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There is this code:

test2.cpp (compiled to test2 executable):

#include <iostream>

int main(int argc, char** argv)
{
   for(int i = 0; i < argc; ++i){
      std::cout << i << " " << argv[i] << std::endl;
   }
   return 0;
}

test.sh (parameters preparing script):

some_array=("text1" "text two" "text tree")

input_variables=""

for i in $(seq 0 $((${#some_array[*]} - 1))); do
   input_variables="$input_variables --parameter=\"${some_array[$i]}\""
   echo $input_variables
done

echo "Running: ./test2$input_variables"
./test2 $input_variables

Output:

$ sh test.sh
--parameter="text1"
--parameter="text1" --parameter="text two"
--parameter="text1" --parameter="text two" --parameter="text tree"
Running: ./test2 --parameter="text1" --parameter="text two" --parameter="text tree"
0 ./test2
1 --parameter="text1"
2 --parameter="text
3 two"
4 --parameter="text
5 tree"

I would like to pass to test2 executable 3 arguments but 5 arguments are passed and there is a problem with space character between words. I would like also to keep input parameters in array like it is presented in *some_array* so I can add there something whenever I want. How to pass these parameters correctly?

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2 Answers 2

up vote 2 down vote accepted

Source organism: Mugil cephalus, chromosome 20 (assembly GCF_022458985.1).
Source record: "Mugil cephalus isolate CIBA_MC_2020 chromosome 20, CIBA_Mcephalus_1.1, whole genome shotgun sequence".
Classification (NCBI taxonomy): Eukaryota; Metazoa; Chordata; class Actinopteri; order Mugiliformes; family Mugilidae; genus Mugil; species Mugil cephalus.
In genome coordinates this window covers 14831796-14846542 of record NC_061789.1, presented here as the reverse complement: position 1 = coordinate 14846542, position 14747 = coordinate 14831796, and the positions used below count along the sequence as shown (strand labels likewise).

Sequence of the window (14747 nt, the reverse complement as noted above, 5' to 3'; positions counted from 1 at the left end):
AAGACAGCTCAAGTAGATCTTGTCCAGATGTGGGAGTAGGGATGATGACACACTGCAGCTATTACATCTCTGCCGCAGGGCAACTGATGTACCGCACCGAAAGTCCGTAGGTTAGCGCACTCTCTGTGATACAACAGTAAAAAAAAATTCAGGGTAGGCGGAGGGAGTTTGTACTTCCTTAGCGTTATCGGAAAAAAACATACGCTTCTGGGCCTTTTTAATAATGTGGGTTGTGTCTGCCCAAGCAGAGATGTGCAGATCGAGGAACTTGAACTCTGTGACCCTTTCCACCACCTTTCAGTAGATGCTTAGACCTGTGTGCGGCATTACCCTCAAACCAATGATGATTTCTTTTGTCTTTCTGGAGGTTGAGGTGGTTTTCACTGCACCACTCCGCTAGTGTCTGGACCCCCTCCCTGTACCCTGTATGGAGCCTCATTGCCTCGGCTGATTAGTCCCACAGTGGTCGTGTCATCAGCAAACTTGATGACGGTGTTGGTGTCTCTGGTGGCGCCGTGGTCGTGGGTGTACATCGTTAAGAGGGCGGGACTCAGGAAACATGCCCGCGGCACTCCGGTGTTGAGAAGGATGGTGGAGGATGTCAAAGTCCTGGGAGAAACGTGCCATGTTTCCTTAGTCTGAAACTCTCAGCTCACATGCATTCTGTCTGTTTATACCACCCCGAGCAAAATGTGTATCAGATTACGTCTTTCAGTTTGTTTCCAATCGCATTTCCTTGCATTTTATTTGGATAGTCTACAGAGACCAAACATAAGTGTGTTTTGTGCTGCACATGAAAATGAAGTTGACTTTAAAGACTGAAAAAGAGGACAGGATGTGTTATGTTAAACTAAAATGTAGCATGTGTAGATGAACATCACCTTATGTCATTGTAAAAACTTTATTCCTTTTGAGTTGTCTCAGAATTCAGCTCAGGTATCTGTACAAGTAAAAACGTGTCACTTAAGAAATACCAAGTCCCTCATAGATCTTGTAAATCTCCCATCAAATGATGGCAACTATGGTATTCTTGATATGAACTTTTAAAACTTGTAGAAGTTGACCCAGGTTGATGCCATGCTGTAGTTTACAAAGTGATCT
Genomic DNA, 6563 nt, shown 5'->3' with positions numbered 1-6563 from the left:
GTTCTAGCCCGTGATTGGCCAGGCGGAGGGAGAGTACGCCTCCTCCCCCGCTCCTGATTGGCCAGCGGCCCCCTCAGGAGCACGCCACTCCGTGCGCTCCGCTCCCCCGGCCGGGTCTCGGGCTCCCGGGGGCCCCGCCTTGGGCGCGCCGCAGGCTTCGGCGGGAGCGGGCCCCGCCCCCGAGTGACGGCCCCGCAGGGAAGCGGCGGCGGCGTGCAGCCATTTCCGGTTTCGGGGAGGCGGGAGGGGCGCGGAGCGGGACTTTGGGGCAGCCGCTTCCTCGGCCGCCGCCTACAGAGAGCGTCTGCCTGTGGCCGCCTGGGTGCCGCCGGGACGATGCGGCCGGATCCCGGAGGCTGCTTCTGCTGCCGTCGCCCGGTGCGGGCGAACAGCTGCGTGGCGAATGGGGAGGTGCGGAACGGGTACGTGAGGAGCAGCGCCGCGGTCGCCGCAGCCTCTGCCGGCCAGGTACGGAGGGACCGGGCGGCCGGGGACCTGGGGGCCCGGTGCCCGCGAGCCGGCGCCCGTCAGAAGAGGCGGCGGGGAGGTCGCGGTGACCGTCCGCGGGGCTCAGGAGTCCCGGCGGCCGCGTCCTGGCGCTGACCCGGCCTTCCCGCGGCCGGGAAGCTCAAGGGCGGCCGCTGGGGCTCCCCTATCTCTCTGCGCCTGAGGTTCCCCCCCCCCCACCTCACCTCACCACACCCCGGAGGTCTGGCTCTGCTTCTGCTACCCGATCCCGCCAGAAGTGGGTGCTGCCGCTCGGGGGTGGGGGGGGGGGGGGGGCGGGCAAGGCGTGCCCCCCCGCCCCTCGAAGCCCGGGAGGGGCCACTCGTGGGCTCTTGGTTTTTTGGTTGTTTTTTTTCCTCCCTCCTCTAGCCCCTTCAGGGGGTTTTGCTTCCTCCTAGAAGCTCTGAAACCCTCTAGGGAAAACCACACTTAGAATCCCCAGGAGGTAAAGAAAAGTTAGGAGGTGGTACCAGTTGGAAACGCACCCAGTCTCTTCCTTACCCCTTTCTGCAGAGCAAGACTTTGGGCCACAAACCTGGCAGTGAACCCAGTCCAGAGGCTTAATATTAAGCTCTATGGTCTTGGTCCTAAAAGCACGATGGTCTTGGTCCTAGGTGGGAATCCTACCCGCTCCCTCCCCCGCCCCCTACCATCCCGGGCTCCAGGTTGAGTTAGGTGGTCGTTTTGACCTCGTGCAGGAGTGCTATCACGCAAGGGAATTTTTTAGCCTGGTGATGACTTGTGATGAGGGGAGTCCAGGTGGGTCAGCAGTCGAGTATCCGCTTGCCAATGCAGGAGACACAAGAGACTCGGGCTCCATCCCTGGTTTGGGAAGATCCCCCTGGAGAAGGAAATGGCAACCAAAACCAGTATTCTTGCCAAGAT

Embedding quotes (or escapes) in a variable's value doesn't do anything useful. Quotes are parsed before variables are replaced, so by the time the quotes get there it's too late for them to do anything (see BashFAQ #050 for more examples). And BTW using echo to print a command is extremely misleading, use set -x to have the shell print what it thinks is going on.

The best thing to do, as you said in your final note, is to store the parameters in an array:

#!/bin/bash
some_array=("text1" "text two" "text tree")

input_variables=()

for i in $(seq 0 $((${#some_array[*]} - 1))); do
   input_variables+=("--parameter=${some_array[$i]}")
   echo "${input_variables[@]}"
done

printf "Running:"
printf " %q" ./test2 "${input_variables[@]}"
./test2 "${input_variables[@]}"

BTW, arrays are a bash extension, and not always available in plain shells, so you should run this with bash, not sh.

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Call it in this way:

./test2 try\ 1 try\ 2

You'll get

0 ./test
1 try 1
2 try 2

Command line arguments are automaticly separated by spaces, but if you escape them are get as part of string.

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